Wikipedia:Solutions looking for a problem
|This page in a nutshell: If there is no evidence of a real problem, and fixing the "problem" would not effectively improve Wikipedia, then don't waste time and energy (yours or anybody else's) trying to fix it. If it ain't broke, don't fix it!|
A solution looking for a problem is a Wikipedia proposal which does not address any issue in particular. Such proposals are usually made by inexperienced editors in good faith. These proposals are proposed just for the sake of change and do not offer any practical advantages. As such, these are highly unlikely to obtain community consensus, as their implementation may require developmental costs without any tangible benefit.
Remember that the Wikimedia Foundation is not a corporate body that can afford to test changes. So, if you just chalked out your revolutionary scheme to revamp Wikipedia, do not be disappointed. You may take solace from the fact that a great many proposals made at Wikipedia:Village pump (proposals) and Wikipedia:Village pump (technical) fail to obtain consensus because they simply do not seek to address any issue.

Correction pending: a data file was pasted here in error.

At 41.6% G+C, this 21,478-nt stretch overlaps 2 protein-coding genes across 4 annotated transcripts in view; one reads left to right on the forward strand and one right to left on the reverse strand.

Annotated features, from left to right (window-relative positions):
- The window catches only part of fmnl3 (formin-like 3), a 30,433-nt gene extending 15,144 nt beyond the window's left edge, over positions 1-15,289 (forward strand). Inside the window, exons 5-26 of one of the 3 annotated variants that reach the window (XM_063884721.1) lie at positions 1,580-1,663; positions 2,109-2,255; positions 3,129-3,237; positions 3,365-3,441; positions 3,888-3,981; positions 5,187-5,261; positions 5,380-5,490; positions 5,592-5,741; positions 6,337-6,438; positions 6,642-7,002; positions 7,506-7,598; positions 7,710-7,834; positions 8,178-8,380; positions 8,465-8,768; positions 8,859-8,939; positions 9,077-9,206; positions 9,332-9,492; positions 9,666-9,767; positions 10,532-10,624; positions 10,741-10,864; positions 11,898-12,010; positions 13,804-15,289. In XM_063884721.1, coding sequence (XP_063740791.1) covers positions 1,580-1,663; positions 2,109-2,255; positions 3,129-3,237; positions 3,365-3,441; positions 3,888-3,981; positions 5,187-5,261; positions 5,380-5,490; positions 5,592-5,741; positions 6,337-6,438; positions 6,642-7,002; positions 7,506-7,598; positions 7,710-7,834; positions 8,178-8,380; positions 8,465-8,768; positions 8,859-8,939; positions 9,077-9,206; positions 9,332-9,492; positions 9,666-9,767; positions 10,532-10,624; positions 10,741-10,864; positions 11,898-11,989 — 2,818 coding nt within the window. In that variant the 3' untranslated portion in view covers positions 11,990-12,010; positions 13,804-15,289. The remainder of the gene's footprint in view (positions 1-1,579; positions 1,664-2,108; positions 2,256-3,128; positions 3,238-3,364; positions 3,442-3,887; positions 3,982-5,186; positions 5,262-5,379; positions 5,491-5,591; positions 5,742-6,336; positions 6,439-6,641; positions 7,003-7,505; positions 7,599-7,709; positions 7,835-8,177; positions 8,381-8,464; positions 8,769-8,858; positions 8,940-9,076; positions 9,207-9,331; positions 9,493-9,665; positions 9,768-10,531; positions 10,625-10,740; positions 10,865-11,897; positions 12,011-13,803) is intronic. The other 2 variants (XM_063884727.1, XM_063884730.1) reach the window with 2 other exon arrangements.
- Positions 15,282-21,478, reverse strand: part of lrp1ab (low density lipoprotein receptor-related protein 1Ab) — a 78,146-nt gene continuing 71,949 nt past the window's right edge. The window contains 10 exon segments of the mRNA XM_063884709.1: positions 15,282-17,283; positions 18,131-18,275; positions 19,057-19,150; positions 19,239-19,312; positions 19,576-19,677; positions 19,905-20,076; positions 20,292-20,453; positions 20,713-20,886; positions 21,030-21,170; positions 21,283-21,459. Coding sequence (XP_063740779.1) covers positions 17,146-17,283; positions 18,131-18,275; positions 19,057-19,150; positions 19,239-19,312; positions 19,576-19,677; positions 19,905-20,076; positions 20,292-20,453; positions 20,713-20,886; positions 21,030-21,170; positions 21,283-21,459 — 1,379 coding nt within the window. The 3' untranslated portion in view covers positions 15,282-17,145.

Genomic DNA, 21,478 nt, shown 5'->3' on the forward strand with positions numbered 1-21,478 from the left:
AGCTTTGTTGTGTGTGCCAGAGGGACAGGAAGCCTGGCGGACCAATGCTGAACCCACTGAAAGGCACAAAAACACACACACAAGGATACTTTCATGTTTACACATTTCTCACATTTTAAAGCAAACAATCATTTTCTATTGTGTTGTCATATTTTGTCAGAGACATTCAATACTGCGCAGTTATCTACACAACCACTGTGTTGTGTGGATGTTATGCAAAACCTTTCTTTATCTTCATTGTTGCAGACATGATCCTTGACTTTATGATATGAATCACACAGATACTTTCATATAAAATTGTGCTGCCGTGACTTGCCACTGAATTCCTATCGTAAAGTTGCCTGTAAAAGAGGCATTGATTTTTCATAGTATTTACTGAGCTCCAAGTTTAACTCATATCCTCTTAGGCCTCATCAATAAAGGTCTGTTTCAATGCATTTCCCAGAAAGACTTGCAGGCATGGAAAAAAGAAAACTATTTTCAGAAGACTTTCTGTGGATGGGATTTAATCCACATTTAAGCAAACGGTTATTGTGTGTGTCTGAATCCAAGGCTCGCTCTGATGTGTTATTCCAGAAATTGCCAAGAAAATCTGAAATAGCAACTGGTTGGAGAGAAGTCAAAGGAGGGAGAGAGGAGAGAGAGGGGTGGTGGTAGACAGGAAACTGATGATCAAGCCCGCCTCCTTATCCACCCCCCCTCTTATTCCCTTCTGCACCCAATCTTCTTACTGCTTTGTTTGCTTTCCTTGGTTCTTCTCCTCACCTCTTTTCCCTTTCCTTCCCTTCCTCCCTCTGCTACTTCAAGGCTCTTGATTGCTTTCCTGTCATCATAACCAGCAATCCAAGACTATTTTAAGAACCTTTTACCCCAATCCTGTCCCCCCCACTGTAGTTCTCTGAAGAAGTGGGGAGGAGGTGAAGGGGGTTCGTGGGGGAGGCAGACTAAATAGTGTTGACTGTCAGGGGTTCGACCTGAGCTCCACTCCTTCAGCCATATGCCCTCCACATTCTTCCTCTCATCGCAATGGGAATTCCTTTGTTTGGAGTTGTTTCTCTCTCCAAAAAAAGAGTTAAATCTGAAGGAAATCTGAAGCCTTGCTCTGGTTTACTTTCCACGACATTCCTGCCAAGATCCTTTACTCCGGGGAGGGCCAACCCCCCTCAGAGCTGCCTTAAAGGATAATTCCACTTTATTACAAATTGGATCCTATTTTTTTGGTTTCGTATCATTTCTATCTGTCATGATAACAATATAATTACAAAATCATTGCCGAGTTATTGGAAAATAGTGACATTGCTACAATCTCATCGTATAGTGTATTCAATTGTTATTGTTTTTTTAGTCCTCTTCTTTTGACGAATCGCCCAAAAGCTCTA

Generally, all proposals made at the village pump should prominently address the question of why the proposal is necessary and what issues it aims to resolve. RfCs should specify the incumbent problems in the Rationale section.
Be careful before you accuse others' proposal to be solutions looking for a problem. This is should not be used as an oppose rationale if the proposal appears to specify an issue that it aims to fix, even if you think that the described problem is too uncommon or does not exist. This should also not be used as an oppose rationale when a proposal really does seek to improve Wikipedia, even if it does not directly address any 'problem'.
In some cases, a proposed change may be of interest to only a small section of users, resulting in conflicting views on whether the proposal is a solution-looking-for-a-problem or not. Such cases typically involve the addition of new functionality at the cost of interface clutter. As such, it would be worthwhile to look at opt-in alternatives such as user scripts and gadgets rather than forcing the change on everyone.